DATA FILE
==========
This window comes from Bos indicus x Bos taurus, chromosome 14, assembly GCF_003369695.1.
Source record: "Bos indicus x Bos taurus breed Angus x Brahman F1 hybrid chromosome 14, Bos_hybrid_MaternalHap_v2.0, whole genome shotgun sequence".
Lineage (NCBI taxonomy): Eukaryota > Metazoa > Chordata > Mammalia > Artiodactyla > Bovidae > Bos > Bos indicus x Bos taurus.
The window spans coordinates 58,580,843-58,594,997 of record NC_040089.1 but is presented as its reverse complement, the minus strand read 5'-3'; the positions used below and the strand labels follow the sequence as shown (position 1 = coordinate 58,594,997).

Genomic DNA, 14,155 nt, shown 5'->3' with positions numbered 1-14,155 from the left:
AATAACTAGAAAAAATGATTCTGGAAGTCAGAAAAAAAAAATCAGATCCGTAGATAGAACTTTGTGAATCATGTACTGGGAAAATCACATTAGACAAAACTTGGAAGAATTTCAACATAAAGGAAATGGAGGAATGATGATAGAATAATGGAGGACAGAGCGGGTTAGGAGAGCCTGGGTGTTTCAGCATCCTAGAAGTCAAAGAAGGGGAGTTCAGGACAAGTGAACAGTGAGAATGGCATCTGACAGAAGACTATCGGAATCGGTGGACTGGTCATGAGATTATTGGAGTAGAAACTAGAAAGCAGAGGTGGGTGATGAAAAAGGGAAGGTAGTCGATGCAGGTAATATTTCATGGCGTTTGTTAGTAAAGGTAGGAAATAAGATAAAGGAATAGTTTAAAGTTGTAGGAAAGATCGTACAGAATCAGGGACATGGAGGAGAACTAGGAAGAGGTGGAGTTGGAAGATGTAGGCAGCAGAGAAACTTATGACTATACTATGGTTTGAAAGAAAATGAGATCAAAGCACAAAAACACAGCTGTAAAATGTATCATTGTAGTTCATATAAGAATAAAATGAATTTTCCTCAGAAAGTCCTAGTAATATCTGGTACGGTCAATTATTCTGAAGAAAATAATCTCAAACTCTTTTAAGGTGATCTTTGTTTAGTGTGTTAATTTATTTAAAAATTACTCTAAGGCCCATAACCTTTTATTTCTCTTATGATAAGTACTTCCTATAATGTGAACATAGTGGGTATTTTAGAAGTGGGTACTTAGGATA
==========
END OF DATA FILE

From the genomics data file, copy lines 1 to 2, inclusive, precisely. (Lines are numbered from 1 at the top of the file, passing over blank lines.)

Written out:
This window comes from Bos indicus x Bos taurus, chromosome 14, assembly GCF_003369695.1.
Source record: "Bos indicus x Bos taurus breed Angus x Brahman F1 hybrid chromosome 14, Bos_hybrid_MaternalHap_v2.0, whole genome shotgun sequence".